Connections - 05.01.23

Is Staffing the Key to Solving the Care Crisis?

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Providing safe, supervised, affordable care has never been easy. But these days, sometimes it feels downright impossible.

More than half a million people are on waiting lists for home- and community-based services. And that number is expected to grow, as $265 billion worth of care shifts from traditional facilities to private homes and the community by 2025.

Despite the demand for care, 6 out of 10 providers have had to cut services due to insufficient staffing. This means that people who want to move out of facilities can’t, and those who receive services in the community may suffer from poorer care.

But until we invest in fixing the industry’s long-standing staffing problems, we won’t be able to see the light at the end of the tunnel. Here’s why we believe a stable, full-time workforce is the key to solving the care crisis:

1. More full-time staff equals less turnover and higher quality of care.

Currently, a third of the direct care workforce is employed part-time. Simply increasing the number of full-time caregivers could dramatically improve the quality of care. How?

For starters, full-time staff get to know their role and the people they serve better. They’re more familiar with the person’s home and unique needs and preferences. In turn, individuals and families benefit from having a consistent caregiver who they know and trust.

Offering more full-time positions can also help solve the industry’s turnover problem. Instead of working a day shift at McDonald’s, going home to shower, and running out the door to work a midnight shift in a person’s home, full-time caregivers can earn a full paycheck at one job.

Full-time staff also have more regular schedules and better access to employee benefits — two commonly cited reasons why over 50% of DSPs leave the industry every year.

2. Stable, full-time staffing can help reduce the cost of care.

Some providers mistakenly believe that relying on part-time caregivers gives them more scheduling flexibility and saves them money. In reality, the opposite is usually true once you factor in things like turnover.

Studies show that the cost of replacing an employee is one-half to two times their annual pay. This includes the cost of recruiting, hiring, and training new staff, as well as overtime and temp agencies.

To put that in perspective, a provider with 100 DSPs that pays the industry average of $13.05 an hour and has industry-typical turnover could spend $680,000 to $2.7 million per year replacing its employees.

In other words: Stabilizing your workforce and reducing reliance on part-time positions means you can provide affordable care for consumers while paying your current staff better within the same payroll budget.

3. A stable workforce increases providers’ capacity for care.

Thanks to the revolving door of turnover, providers are always hiring new people. Of course, it takes time for these new hires to get up to speed — and in the interim, productivity suffers.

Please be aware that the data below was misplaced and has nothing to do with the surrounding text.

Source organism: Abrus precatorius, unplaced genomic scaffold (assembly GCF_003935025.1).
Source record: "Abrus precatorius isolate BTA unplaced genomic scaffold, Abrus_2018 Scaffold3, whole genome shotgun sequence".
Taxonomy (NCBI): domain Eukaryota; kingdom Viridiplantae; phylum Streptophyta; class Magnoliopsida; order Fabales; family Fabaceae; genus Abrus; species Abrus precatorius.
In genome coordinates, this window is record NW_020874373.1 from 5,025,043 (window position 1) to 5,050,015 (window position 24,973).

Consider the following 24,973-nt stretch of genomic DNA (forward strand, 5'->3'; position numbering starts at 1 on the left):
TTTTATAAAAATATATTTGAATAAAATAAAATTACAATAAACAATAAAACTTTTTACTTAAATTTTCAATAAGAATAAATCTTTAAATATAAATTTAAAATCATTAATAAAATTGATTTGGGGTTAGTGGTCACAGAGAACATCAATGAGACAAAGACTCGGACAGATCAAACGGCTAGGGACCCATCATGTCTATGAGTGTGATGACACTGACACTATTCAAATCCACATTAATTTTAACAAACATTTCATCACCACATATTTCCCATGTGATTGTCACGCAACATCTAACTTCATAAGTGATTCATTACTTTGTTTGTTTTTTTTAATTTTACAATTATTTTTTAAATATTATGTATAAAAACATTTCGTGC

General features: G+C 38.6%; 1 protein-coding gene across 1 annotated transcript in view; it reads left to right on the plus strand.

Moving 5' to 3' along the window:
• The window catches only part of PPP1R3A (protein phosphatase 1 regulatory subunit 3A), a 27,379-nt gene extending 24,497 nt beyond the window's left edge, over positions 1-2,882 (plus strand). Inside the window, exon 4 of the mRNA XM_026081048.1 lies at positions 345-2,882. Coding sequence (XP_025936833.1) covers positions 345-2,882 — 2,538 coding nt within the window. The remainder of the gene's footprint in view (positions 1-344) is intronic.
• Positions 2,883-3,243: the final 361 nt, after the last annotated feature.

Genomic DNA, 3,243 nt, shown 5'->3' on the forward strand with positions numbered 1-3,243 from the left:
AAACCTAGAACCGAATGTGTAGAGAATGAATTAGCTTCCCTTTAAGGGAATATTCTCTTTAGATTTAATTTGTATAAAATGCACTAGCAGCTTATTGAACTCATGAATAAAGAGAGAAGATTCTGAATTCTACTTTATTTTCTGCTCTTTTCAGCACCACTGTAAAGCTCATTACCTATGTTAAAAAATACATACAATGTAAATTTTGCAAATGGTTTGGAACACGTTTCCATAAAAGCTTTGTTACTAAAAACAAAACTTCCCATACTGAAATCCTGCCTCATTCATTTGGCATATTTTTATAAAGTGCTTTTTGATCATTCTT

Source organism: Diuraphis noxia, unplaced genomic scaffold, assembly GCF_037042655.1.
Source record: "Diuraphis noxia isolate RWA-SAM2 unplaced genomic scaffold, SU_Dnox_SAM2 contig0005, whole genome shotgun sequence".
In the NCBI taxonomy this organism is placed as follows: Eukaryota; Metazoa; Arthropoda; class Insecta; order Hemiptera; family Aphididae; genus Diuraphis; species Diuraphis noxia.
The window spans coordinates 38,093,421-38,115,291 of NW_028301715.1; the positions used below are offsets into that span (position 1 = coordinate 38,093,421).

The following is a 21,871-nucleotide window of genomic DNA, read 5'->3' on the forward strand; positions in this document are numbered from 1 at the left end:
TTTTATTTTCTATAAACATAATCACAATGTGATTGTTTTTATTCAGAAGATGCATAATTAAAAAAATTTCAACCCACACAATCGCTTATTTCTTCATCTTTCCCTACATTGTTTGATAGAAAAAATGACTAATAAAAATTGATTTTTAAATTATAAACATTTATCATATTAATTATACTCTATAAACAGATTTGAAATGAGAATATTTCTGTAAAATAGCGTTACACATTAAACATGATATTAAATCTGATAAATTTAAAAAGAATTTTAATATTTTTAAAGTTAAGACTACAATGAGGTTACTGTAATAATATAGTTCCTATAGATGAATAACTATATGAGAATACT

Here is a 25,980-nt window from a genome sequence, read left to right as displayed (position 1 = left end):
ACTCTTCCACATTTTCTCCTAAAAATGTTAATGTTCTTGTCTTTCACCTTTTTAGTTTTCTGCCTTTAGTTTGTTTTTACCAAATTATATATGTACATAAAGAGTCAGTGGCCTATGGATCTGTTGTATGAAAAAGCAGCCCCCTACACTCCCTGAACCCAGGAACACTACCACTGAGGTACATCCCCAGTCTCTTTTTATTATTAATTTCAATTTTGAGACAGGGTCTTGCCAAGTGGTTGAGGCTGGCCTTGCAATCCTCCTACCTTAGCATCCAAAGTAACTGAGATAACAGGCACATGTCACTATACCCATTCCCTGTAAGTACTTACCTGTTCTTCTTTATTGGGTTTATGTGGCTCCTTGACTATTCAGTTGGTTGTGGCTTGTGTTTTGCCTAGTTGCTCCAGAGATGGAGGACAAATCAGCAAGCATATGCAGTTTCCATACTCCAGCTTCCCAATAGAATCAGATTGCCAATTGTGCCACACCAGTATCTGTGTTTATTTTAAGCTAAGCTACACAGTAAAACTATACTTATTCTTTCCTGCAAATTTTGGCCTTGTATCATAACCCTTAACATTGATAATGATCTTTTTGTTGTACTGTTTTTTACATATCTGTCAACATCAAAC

Think of it this way: Whenever you’re training a new employee, you’re essentially paying two employees to do the job of one, at least for a period of time. This means you’re forced to either cut training short and leave the new hire to figure things out without much supervision or pull experienced employees away from their usual tasks.

Even once they’re fully trained, new and inexperienced caregivers are more likely to make mistakes — similar to how new drivers are most likely to get in an accident. A stable workforce bypasses both these problems, allowing providers to supply better quality care to more individuals.

4. Once staffing is stable, providers can experiment with new service models and technologies.

Let’s face it: Implementing the latest new gadget probably isn’t your top priority when you’re in survival mode. Likewise, it’s going to be tough to focus on launching a new service when you’re barely able to keep the ones you have fully staffed.

But once you solve the staffing puzzle, these other pieces fall into place. You can actually think about expanding your service offerings and leveraging new technologies to provide better care. This results in meaningful improvements in outcomes for the people you serve.

The care crisis is solvable.

For providers in the throes of the care crisis, a stable, full-time workforce might seem like a pipe dream. However, we’ve proven over and over again in our work at GoodLife U that it is not only possible but entirely achievable. Visit our website to learn how we can help.

Mike Strouse is the President/CEO at GoodLife Innovations. Mike earned his Ph.D. in developmental and child psychology and holds a courtesy faculty appointment in the Department of Applied Behavioral Science at the University of Kansas. He continues to participate in research, assist with the training of graduate students, and successfully maintains this important 40-year partnership with the University.

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